Water series POST 2: The Water Bind
Written by Todd Vogel, Homeowner
Pete Muñoz, Crystal Grinnel and Juan Ravalo give a well-crafted overview of the Bainbridge watershed here, its challenges and how they analyzed the way Loom House could meet those challenges.
With their guidance, setting up the basic system for drinking our rainwater was simple. Our path to full LBC certification for the house’s water petal proved complicated, however. It followed a winding road not because Biohabitats missed something. Pete and Crystal did great work on the design. And it wasn’t because the end solution was so complex.
The journey was bendy for two important reasons: 1. We were setting a very high bar to generate all our own water for the house, even during the Northwest’s dry months and 2. We were trying to create a water solution that respected the existing forest garden.
That garden was a driving force for why we bought the house. The lot had been beautifully landscaped in 1968, and the architect, Hal Moldstad, was known for constructing homes that nestled seamlessly into the terrain. Rock walls, understory planting and shrubbery framed the home, and the plants had thrived for 50 years on the lot, maturing to impressive sizes. Fir, Cedar and Hemlock trees shot up arrow straight 150 feet. We fell in love with the lot at first sight, and it became the foundation for our understanding of the LBC’s Biophilia and Beauty petal requirements. We had to create a new entryway for the house, and in the redesign, we positioned the path to the front door between two tall firs that stood sentinel. Karen also felt the garden would be an ideal location for her work with clients in her Spiritual Direction and Nature Connection Mentoring practice. (Stay tuned for more from Karen.)
Unfortunately for our LBC aims, the plants around those trees were thirsty during the dry months of July, August and September. The garden guzzled water and, according to records, consumed about 100,000 gallons a year. Most went into the ground as irrigation.
We had asked Anne James, of Anne James Landscape Architecture, to help us rework the garden for our multiple goals. It needed to function not just for Karen’s practice, but also to meet the LBC imperative to grow food. To further complicate Anne’s job, our LBC aims meant that the new food-producing plantings would be on a water diet. Talk about making bricks without straw. Oh, and we wanted to preserve the feeling and the integrity of the garden’s original design.
Anne started by creating a water budget for the garden – and we imagine for someone like Anne who loves gardens, that prospect could be as grim as making a monthly budget. Miller Hull and Biohabitats came up with an estimate of how much water we’d have to store to supply the house and get the garden through the dry summer. The answer: 30,000 gallons – enough to nearly fill three railroad cars. A fiberglass tank that size weighs six tons. Alternatively, we could pour a concrete cistern under the carport and use it as part of the foundation.
Our 30,000-gallon cistern would cost $400,000. At first, our response was stunned silence.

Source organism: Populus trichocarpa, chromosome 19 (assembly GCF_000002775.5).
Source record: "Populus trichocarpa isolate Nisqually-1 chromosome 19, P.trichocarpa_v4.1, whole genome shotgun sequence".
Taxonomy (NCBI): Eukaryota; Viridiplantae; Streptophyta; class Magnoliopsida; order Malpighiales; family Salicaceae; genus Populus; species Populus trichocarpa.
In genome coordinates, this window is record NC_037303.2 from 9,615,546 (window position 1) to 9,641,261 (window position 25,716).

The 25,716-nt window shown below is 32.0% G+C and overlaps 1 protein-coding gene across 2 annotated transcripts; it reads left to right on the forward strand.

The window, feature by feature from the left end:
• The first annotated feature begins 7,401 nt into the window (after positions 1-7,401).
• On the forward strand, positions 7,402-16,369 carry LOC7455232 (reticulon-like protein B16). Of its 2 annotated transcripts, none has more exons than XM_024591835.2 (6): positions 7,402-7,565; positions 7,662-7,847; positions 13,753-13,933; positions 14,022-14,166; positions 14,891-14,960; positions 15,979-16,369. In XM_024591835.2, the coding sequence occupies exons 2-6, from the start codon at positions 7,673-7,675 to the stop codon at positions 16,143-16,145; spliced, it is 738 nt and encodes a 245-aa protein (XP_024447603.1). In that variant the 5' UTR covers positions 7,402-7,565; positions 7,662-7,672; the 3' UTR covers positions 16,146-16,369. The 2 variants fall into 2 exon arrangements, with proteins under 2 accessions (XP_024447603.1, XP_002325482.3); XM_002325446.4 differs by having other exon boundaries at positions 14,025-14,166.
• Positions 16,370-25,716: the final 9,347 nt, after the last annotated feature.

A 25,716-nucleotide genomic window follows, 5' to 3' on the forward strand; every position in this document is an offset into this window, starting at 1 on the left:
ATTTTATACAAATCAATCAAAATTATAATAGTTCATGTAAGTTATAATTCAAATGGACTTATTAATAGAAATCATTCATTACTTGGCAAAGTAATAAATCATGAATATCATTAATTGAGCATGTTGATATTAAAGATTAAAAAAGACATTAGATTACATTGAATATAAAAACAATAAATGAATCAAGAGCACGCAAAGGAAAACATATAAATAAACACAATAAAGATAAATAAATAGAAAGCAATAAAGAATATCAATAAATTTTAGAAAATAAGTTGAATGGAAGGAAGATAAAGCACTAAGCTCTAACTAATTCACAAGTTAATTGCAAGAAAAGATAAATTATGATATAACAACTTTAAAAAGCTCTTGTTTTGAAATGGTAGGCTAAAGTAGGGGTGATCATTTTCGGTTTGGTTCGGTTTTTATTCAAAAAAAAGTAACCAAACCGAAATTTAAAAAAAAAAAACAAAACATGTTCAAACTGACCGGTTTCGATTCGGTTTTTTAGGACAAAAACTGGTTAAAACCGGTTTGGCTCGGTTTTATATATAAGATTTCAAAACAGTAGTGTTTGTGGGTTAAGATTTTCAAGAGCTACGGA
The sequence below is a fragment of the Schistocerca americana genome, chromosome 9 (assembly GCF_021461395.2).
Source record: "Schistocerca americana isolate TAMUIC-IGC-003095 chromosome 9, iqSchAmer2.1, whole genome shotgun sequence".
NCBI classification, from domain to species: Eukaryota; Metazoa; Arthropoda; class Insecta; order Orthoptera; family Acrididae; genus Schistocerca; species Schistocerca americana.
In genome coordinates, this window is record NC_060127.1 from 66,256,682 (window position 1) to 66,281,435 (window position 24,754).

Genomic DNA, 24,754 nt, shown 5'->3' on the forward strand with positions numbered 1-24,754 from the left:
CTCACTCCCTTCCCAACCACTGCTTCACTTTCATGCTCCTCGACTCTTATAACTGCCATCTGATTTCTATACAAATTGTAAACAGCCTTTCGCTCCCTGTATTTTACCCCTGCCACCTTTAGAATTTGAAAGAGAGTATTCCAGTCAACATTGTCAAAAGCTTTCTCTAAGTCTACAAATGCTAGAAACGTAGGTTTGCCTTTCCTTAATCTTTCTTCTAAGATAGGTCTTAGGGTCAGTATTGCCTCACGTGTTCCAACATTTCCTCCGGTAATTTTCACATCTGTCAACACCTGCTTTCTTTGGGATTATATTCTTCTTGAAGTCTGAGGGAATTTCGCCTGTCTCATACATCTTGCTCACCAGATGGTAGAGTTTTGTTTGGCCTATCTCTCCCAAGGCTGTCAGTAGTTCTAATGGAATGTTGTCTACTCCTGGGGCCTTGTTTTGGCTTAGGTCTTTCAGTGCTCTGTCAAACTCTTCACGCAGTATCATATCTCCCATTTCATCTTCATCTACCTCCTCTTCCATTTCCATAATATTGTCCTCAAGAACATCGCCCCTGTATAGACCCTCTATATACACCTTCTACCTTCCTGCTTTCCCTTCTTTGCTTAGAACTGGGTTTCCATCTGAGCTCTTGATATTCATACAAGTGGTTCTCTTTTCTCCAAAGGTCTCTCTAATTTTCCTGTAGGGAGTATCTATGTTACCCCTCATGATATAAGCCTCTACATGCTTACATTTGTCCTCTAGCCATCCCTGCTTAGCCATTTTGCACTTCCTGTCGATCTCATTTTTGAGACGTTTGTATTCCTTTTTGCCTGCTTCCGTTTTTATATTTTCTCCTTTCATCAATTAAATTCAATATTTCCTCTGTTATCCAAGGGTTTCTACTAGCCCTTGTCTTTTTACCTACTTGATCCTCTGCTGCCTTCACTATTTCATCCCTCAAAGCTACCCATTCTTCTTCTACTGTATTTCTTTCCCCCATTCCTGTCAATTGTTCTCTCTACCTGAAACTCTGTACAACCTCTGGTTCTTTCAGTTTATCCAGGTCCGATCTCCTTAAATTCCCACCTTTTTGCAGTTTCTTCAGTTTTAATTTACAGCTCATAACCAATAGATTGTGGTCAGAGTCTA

We quickly shifted to denial – there must be another way! Along with Biohabitats and Miller Hull, we investigated huge baggies that could live under the foundation. (About the same cost.) Or under the deck. (Not enough capacity.) We looked at milk-crate-like boxes that inexpensively stored stormwater under strip-mall parking lots. (We couldn’t find one approved to hold drinking water.)
Back to concrete. We thought we had to zoom out to the big picture. Concrete has an enormous carbon footprint. Cement, concrete’s main ingredient, is created when lime, silica and other ingredients cook at 2,600 degrees Fahrenheit. Revving up the kiln uses a tremendous amount of energy, making world cement production accountable for about 8% of total C02 emissions. It’s difficult to imagine that the carbon savings of even a super-efficient house would ever make up for the cistern’s carbon emissions.
When we were researching to decide if we would sign onto the LBC process, we read a book by the builders of Desert Rain in Bend Oregon. That gorgeous piece of new construction was the first fully certified residential home under LBC. To make it through the dry summers, the owners of Desert Rain built a cistern under the carport of about the same size proposed to us. Looking back on the project, Desert Rain’s owners said that the carport cistern was the only piece of the home that they wouldn’t do the same way again. Its cost was too high for the return. We thought, “Shame on us if we don’t learn from those who came before us.”
Miller-Hull’s John MacKay and April Ng worked their pencils to study how we might squirrel cheaper, above-ground, cisterns around the yard. Storing 30,000 gallons required about a half-dozen tanks six feet across and six feet high. When April showed us the 3-D computer modeling of the house and site, the tanks dominated everything. Loom Water Works.
For every proposed solution, we hit either a design road block or astronomical costs.
Our surprise at the challenge of net-zero water was being replaced a grudging acceptance: there were no clear-cut solutions, only expensive, somewhat questionable, compromises.
Lurking beneath our house designs lie a fundamental conflict between the needs of the house, the needs of the planet, and the land the house sits on. How were we going to marry our hopes for preserving the aquifer and supplying our own drinking water with our respect for the beauty of the garden? And how could we stand on the shoulders of Desert Rain to try a new solution that would translate to future LBC projects?